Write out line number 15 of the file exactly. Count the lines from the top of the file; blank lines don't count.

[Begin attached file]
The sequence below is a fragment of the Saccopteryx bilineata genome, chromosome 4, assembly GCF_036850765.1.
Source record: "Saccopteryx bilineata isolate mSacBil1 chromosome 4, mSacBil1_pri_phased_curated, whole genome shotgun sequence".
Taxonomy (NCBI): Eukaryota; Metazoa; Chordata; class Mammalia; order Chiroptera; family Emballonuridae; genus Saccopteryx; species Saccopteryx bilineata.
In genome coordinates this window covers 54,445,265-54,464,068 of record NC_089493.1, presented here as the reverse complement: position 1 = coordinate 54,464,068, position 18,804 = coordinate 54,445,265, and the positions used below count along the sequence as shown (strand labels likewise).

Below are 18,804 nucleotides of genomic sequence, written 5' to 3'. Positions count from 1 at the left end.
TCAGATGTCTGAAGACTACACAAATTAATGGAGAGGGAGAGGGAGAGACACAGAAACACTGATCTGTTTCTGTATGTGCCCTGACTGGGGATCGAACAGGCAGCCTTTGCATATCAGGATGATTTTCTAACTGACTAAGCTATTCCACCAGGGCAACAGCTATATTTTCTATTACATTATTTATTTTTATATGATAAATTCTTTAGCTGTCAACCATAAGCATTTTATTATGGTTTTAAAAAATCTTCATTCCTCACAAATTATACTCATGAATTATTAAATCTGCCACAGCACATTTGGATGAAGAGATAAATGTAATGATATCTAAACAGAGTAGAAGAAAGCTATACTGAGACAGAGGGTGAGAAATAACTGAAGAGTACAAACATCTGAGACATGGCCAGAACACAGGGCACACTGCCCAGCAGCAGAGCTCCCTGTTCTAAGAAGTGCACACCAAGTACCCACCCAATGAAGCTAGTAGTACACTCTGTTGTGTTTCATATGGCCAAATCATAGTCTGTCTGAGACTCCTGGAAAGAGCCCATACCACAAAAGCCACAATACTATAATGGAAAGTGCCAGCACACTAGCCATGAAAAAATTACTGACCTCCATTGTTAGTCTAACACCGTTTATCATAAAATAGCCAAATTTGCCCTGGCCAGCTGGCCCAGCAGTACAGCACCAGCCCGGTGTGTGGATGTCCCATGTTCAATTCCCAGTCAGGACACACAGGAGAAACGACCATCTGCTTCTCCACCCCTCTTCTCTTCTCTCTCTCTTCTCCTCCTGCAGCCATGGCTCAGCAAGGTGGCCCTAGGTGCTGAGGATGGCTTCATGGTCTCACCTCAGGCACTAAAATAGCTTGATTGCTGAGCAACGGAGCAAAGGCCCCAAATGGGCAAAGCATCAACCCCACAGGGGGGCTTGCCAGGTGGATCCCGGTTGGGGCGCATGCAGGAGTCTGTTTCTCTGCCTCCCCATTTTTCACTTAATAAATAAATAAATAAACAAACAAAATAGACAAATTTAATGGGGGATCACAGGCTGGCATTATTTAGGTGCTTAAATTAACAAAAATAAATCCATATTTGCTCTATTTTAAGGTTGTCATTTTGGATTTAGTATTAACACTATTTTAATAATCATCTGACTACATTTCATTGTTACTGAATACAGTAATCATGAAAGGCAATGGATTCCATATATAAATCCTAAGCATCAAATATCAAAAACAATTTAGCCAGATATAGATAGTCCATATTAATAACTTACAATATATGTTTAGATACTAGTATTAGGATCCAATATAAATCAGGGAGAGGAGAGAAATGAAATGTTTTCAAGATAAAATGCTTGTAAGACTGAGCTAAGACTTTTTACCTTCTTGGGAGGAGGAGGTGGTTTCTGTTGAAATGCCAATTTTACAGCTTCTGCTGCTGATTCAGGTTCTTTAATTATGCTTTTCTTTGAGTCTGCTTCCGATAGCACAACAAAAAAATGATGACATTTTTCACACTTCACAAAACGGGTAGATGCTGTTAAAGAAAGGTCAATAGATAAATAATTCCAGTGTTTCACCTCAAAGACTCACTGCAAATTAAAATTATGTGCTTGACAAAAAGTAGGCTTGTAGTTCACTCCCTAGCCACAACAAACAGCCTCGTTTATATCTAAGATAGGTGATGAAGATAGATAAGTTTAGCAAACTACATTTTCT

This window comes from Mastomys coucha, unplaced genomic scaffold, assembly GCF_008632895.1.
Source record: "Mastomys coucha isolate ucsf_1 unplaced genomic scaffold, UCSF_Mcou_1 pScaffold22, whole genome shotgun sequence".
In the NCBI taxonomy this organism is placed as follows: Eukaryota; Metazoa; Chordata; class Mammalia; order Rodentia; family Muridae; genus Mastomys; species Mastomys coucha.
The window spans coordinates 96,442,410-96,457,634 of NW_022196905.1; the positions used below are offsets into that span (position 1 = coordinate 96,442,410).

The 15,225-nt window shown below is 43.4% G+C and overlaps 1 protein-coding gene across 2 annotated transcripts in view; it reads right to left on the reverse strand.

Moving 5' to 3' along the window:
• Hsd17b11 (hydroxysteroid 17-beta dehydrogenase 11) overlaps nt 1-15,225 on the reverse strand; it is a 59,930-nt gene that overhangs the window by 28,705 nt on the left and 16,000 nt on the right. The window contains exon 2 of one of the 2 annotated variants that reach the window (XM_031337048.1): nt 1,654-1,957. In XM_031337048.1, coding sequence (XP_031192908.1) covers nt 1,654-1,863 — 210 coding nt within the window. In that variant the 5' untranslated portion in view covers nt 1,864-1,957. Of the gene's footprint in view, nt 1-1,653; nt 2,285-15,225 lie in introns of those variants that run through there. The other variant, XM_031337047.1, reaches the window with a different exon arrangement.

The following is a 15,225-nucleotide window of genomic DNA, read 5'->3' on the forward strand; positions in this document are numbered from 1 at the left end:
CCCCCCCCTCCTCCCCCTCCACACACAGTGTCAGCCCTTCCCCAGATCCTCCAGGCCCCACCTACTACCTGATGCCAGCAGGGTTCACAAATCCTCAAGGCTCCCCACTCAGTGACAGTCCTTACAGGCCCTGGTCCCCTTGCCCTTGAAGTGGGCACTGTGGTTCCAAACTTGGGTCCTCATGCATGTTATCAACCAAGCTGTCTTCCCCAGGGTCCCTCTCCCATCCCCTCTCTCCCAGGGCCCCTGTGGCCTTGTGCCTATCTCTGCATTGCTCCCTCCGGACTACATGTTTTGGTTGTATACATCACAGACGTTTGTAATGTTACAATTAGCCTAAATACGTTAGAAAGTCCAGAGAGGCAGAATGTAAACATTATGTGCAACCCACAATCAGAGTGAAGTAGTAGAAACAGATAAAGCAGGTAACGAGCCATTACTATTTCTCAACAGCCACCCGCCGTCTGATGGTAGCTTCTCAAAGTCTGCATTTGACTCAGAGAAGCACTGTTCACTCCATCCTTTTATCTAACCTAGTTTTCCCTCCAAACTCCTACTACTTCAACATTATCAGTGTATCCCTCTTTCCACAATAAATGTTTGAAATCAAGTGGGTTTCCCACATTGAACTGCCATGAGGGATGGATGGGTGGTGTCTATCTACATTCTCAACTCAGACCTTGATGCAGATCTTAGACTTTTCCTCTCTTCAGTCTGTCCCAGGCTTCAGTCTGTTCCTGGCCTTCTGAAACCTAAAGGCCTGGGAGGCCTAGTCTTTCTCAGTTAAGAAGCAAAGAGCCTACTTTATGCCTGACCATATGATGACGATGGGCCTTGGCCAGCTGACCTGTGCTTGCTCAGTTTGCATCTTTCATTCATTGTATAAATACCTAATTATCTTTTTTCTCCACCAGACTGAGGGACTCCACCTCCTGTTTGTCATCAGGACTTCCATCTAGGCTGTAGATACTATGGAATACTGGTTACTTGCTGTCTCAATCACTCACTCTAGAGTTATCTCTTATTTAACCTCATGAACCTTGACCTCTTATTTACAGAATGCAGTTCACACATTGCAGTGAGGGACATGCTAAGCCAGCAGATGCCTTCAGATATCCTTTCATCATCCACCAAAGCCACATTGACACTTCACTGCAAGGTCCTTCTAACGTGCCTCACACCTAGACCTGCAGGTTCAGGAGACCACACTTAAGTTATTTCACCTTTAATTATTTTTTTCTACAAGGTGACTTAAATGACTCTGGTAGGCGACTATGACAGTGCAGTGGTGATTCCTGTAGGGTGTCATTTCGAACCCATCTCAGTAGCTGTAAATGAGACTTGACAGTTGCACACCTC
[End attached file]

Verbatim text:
CCCCCCCCTCCTCCCCCTCCACACACAGTGTCAGCCCTTCCCCAGATCCTCCAGGCCCCACCTACTACCTGATGCCAGCAGGGTTCACAAATCCTCAAGGCTCCCCACTCAGTGACAGTCCTTACAGGCCCTGGTCCCCTTGCCCTTGAAGTGGGCACTGTGGTTCCAAACTTGGGTCCTCATGCATGTTATCAACCAAGCTGTCTTCCCCAGGGTCCCTCTCCCATCCCCTCTCTCCCAGGGCCCCTGTGGCCTTGTGCCTATCTCTGCATTGCTCCCTCCGGACTACATGTTTTGGTTGTATACATCACAGACGTTTGTAATGTTACAATTAGCCTAAATACGTTAGAAAGTCCAGAGAGGCAGAATGTAAACATTATGTGCAACCCACAATCAGAGTGAAGTAGTAGAAACAGATAAAGCAGGTAACGAGCCATTACTATTTCTCAACAGCCACCCGCCGTCTGATGGTAGCTTCTCAAAGTCTGCATTTGACTCAGAGAAGCACTGTTCACTCCATCCTTTTATCTAACCTAGTTTTCCCTCCAAACTCCTACTACTTCAACATTATCAGTGTATCCCTCTTTCCACAATAAATGTTTGAAATCAAGTGGGTTTCCCACATTGAACTGCCATGAGGGATGGATGGGTGGTGTCTATCTACATTCTCAACTCAGACCTTGATGCAGATCTTAGACTTTTCCTCTCTTCAGTCTGTCCCAGGCTTCAGTCTGTTCCTGGCCTTCTGAAACCTAAAGGCCTGGGAGGCCTAGTCTTTCTCAGTTAAGAAGCAAAGAGCCTACTTTATGCCTGACCATATGATGACGATGGGCCTTGGCCAGCTGACCTGTGCTTGCTCAGTTTGCATCTTTCATTCATTGTATAAATACCTAATTATCTTTTTTCTCCACCAGACTGAGGGACTCCACCTCCTGTTTGTCATCAGGACTTCCATCTAGGCTGTAGATACTATGGAATACTGGTTACTTGCTGTCTCAATCACTCACTCTAGAGTTATCTCTTATTTAACCTCATGAACCTTGACCTCTTATTTACAGAATGCAGTTCACACATTGCAGTGAGGGACATGCTAAGCCAGCAGATGCCTTCAGATATCCTTTCATCATCCACCAAAGCCACATTGACACTTCACTGCAAGGTCCTTCTAACGTGCCTCACACCTAGACCTGCAGGTTCAGGAGACCACACTTAAGTTATTTCACCTTTAATTATTTTTTTCTACAAGGTGACTTAAATGACTCTGGTAGGCGACTATGACAGTGCAGTGGTGATTCCTGTAGGGTGTCATTTCGAACCCATCTCAGTAGCTGTAAATGAGACTTGACAGTTGCACACCTC